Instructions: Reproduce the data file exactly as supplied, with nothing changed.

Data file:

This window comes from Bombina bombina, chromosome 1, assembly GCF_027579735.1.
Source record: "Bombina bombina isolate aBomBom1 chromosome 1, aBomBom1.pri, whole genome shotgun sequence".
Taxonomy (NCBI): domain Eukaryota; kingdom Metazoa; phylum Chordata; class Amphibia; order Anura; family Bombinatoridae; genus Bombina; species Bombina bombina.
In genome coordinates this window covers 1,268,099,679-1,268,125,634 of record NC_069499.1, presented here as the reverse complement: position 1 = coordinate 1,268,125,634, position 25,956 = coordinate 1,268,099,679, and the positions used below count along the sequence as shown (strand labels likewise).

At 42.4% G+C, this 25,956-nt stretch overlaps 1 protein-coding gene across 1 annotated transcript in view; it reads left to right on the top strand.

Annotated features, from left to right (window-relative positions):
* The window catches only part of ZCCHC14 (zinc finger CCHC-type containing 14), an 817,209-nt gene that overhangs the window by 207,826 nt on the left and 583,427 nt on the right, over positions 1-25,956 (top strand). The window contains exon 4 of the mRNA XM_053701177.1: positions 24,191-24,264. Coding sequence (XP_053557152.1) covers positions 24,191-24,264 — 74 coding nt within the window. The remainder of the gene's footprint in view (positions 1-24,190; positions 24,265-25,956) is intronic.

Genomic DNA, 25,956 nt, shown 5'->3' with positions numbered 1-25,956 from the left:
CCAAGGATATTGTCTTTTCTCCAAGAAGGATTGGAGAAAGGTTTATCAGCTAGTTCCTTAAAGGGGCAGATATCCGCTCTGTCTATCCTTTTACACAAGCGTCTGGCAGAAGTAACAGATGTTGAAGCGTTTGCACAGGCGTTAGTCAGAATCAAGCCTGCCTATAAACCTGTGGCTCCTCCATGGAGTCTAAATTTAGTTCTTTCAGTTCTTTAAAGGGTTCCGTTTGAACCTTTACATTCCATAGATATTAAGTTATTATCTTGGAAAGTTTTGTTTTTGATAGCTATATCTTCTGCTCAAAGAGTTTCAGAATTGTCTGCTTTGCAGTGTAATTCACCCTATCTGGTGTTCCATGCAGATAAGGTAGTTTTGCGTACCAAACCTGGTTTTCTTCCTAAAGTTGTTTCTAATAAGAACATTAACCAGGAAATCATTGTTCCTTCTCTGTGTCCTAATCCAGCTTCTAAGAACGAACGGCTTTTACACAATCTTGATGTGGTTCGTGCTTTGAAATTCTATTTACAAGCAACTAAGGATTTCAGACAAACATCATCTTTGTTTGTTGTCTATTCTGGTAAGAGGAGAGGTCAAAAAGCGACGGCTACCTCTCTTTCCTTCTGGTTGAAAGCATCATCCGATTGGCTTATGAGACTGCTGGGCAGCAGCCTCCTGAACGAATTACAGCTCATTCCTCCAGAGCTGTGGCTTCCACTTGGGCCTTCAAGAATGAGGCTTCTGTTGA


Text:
This window comes from Bombina bombina, chromosome 1, assembly GCF_027579735.1.
Source record: "Bombina bombina isolate aBomBom1 chromosome 1, aBomBom1.pri, whole genome shotgun sequence".
Taxonomy (NCBI): domain Eukaryota; kingdom Metazoa; phylum Chordata; class Amphibia; order Anura; family Bombinatoridae; genus Bombina; species Bombina bombina.
In genome coordinates this window covers 1,268,099,679-1,268,125,634 of record NC_069499.1, presented here as the reverse complement: position 1 = coordinate 1,268,125,634, position 25,956 = coordinate 1,268,099,679, and the positions used below count along the sequence as shown (strand labels likewise).

At 42.4% G+C, this 25,956-nt stretch overlaps 1 protein-coding gene across 1 annotated transcript in view; it reads left to right on the top strand.

Annotated features, from left to right (window-relative positions):
* The window catches only part of ZCCHC14 (zinc finger CCHC-type containing 14), an 817,209-nt gene that overhangs the window by 207,826 nt on the left and 583,427 nt on the right, over positions 1-25,956 (top strand). The window contains exon 4 of the mRNA XM_053701177.1: positions 24,191-24,264. Coding sequence (XP_053557152.1) covers positions 24,191-24,264 — 74 coding nt within the window. The remainder of the gene's footprint in view (positions 1-24,190; positions 24,265-25,956) is intronic.

Genomic DNA, 25,956 nt, shown 5'->3' with positions numbered 1-25,956 from the left:
CCAAGGATATTGTCTTTTCTCCAAGAAGGATTGGAGAAAGGTTTATCAGCTAGTTCCTTAAAGGGGCAGATATCCGCTCTGTCTATCCTTTTACACAAGCGTCTGGCAGAAGTAACAGATGTTGAAGCGTTTGCACAGGCGTTAGTCAGAATCAAGCCTGCCTATAAACCTGTGGCTCCTCCATGGAGTCTAAATTTAGTTCTTTCAGTTCTTTAAAGGGTTCCGTTTGAACCTTTACATTCCATAGATATTAAGTTATTATCTTGGAAAGTTTTGTTTTTGATAGCTATATCTTCTGCTCAAAGAGTTTCAGAATTGTCTGCTTTGCAGTGTAATTCACCCTATCTGGTGTTCCATGCAGATAAGGTAGTTTTGCGTACCAAACCTGGTTTTCTTCCTAAAGTTGTTTCTAATAAGAACATTAACCAGGAAATCATTGTTCCTTCTCTGTGTCCTAATCCAGCTTCTAAGAACGAACGGCTTTTACACAATCTTGATGTGGTTCGTGCTTTGAAATTCTATTTACAAGCAACTAAGGATTTCAGACAAACATCATCTTTGTTTGTTGTCTATTCTGGTAAGAGGAGAGGTCAAAAAGCGACGGCTACCTCTCTTTCCTTCTGGTTGAAAGCATCATCCGATTGGCTTATGAGACTGCTGGGCAGCAGCCTCCTGAACGAATTACAGCTCATTCCTCCAGAGCTGTGGCTTCCACTTGGGCCTTCAAGAATGAGGCTTCTGTTGA